Urgent surgery  1.835  1.09–3.07  .021 
Separation comp.  1.543  1.08–2.20  .017 

In the multivariate study, factors associated with a higher frequency of recurrences included: parastomal hernias, previous repair, urgent surgery, appearance of postoperative complications and reoperation (Table 6). The use of a separation of components was the only protective factor in this analysis (OR: 0.438; CI: 0.27–0.71; P=.001). In view of the fact that urgent surgery was one of the main factors both for complications and recurrences, we performed an analysis only of patients undergoing elective surgery. After logistic regression, the parameters that maintained a significant relationship with complications were: age over 70 years (OR: 1.329; CI: 1.00–1.75; P=.04), history of neoplasia (OR: 1.572; CI: 1.17–2.11; P=.003), longitudinal diameter >10cm (OR: 1.364; CI: 1.20–1.54; P<.0001), previous repair (OR: 1.720; CI: 1.27–2.33; P<.0001) and associated dermolipectomy (OR: 2.220; CI: 1.04–4.75; P<.04). For recurrences in elective surgery, the model yielded: parastomal hernias (OR: 2.538; CI: 1.31–4.91; P=.006), transverse diameter >10cm (OR: 1.316; CI: 1.09–1.58; P=.003) and previous repair (OR: 2.062; CI: 1.47–2.89; P<.0001); meanwhile, component separation was a protective factor (OR: 0.397; CI: 0.23–0.67; P=.001). Both models were able to predict 85% of complications and recurrences in elective surgery.

Table 6.

Multivariate Analysis of Variables Associated With Recurrences.

  OR  CI  P 
Parastomal  2.379  1.26–4.50  .008 
Previous repair  2.031  1.47–2.80  <.0001 
Urgent surgery  1.830  1.06–3.15  .029 
Post-op complications  1.590  1.15–2.20  .005 
Reoperation  2.599  1.34–5.03  .005 
Separation comp.a  0.438  0.27–0.71  .001 

Associated with a lower rate of recurrences.


The analysis of our study revealed very interesting data that can be applied to the treatment of incisional hernias. First of all, the registry itself, as previously shown by registries from other countries,4–7 confirms its usefulness for the collection and analysis of data. The main limitations of our study are the inability to study all the patient data recorded in the registry, as many cases from the database were not useful due to the lack of basic elements for analysis or errors in their compilation. Another limitation is that they are just a sample of reality, because Spain does not have a universal registry like other national registries,5 which may lead to biases related to the type of patients and the hospitals that treat them. In our study, the high frequency of complications, affecting 32.1% of surgeries, is striking. This demonstrates that we are facing a pathology with a considerable surgical risk. Likewise, the number of recurrences (20.7%) is high, demonstrating that improvements are necessary for treatment.

Patient-related risk factors affect the appearance of postoperative complications and not recurrence. Age over 70 years, male sex, history of cancer and anesthetic risk were significantly associated with complications, while other factors such as COPD, DM and immunosuppression did not reach significant differences. These factors must be taken into account in order to prioritize the programming of elective repair, as has been suggested by other authors.10,11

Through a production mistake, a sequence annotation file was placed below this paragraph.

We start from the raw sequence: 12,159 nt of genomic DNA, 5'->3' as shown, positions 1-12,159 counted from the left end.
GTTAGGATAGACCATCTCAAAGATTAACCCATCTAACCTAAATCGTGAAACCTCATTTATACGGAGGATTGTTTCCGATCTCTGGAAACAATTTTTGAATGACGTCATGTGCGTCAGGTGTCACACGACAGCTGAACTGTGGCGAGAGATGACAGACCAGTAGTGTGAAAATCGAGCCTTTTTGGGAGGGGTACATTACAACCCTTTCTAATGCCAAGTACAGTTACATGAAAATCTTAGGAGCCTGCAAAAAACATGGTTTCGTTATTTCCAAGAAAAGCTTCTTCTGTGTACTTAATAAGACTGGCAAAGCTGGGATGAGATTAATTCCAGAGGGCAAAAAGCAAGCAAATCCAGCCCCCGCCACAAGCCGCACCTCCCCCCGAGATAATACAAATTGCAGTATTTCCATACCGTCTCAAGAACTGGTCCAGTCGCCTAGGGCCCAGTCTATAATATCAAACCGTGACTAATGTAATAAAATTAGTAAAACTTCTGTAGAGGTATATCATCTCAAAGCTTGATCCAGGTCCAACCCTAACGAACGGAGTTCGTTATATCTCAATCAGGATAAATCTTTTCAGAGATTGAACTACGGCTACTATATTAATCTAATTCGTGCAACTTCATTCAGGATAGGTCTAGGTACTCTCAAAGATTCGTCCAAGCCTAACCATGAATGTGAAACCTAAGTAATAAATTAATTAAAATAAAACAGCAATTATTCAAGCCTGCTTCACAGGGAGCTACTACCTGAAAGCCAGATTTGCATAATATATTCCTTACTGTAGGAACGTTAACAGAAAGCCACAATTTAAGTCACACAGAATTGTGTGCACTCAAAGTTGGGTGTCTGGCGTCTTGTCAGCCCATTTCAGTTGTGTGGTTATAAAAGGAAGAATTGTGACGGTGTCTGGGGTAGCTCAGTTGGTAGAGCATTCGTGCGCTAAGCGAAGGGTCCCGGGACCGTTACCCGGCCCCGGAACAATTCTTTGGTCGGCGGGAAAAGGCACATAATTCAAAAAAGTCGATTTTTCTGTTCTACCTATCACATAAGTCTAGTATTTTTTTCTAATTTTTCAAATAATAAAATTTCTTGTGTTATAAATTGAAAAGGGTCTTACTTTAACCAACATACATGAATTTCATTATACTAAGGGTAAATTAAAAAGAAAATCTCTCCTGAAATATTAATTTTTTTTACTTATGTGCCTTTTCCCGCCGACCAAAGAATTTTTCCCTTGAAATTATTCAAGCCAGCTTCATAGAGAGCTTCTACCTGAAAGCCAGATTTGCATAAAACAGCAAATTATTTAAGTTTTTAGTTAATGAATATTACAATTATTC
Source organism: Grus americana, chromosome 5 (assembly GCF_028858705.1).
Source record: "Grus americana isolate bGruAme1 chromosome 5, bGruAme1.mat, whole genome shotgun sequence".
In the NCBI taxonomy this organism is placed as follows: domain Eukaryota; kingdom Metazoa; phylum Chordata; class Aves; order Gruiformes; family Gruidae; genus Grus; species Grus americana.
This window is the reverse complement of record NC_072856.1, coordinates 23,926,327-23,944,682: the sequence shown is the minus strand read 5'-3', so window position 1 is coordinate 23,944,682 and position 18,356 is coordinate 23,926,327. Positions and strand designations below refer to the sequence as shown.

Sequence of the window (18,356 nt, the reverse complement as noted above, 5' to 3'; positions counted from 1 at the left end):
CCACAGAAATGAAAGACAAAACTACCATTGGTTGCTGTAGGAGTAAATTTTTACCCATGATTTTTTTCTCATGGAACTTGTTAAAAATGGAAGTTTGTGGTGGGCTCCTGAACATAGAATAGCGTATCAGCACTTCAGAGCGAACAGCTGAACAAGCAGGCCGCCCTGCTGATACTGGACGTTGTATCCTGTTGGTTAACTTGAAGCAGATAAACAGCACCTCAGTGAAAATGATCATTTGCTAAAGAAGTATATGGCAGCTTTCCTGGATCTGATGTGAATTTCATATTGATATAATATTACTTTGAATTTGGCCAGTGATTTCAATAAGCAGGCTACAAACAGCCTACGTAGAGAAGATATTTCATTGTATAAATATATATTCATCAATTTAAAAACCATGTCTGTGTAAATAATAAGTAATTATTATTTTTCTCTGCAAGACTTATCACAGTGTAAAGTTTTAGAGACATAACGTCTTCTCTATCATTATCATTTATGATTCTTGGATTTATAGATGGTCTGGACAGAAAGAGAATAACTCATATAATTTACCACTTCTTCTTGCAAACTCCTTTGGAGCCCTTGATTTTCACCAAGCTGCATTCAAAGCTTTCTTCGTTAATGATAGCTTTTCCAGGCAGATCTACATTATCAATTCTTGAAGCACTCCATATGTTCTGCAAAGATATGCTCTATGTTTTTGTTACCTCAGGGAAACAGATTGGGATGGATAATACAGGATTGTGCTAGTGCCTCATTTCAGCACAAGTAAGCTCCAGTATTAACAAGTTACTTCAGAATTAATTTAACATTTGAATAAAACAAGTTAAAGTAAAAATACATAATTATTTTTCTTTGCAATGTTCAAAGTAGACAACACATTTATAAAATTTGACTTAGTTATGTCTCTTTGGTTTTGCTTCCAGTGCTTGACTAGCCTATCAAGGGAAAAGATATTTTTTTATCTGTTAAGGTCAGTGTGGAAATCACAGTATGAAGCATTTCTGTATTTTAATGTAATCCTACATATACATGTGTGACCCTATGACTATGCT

The lack of correlation between the BMI and complications/recurrences is noteworthy, since other authors9,12–14 have found an association of this parameter with both. This is probably due to the characteristics of our population, in which a considerable number of patients were obese with a high average BMI (30.45kg/m2).

We fund this specific datum very interesting as, like other authors,12 we believe that reducing the BMI of patients should be a priority objective to reduce postoperative complications and recurrences. This is also one of the few patient-related factors that can be modified before surgery.

The circumstances of the repair correlated with a greater number of complications and recurrences. Therefore, any repair in an emergency context could have better results if treated by an expert team. Other studies on urgent incisional hernia surgery10 have shown a low frequency of intestinal resections due to strangulation and even lower mortality than other types of hernias, so that initially considering a conservative approach can be safe in well-selected cases.

Hernia characteristics are crucial to be able to predict the appearance of both postoperative complications and recurrences. As a protective variable, our data show that trocar herniation had the lowest recurrence rate, although this was not confirmed in the multivariate analysis. In this case, it is likely that these data are related to the size of the defect.

In studying complexity,9 we have found that this classification system is useful for predicting complications and recurrences. In fact, all the statistically significant factors in our study are taken into account in this classification system. So, in our opinion, our study validates this method as useful for the decision-making process of incisional hernia repair, and even encourages us to again recommend that moderately to highly complex hernias be treated by expert surgeons whenever possible.

As for the technical aspects, the approach, the type of mesh used and its position do not stand out as factors related with prognosis. Other details, however, are relevant. Mainly, the association of component separation correlated with a greater number of complications, probably because it was used in more complex hernias. However, patients treated with this technical resource presented fewer recurrences. These same data were maintained among the factors revealed in the multivariate study, both in the group of patients as a whole and in only those undergoing elective surgery. Again, we found another detail that seems to indicate that treatment conducted by specialized teams could be associated with better prognosis, this time in the case of recurrences.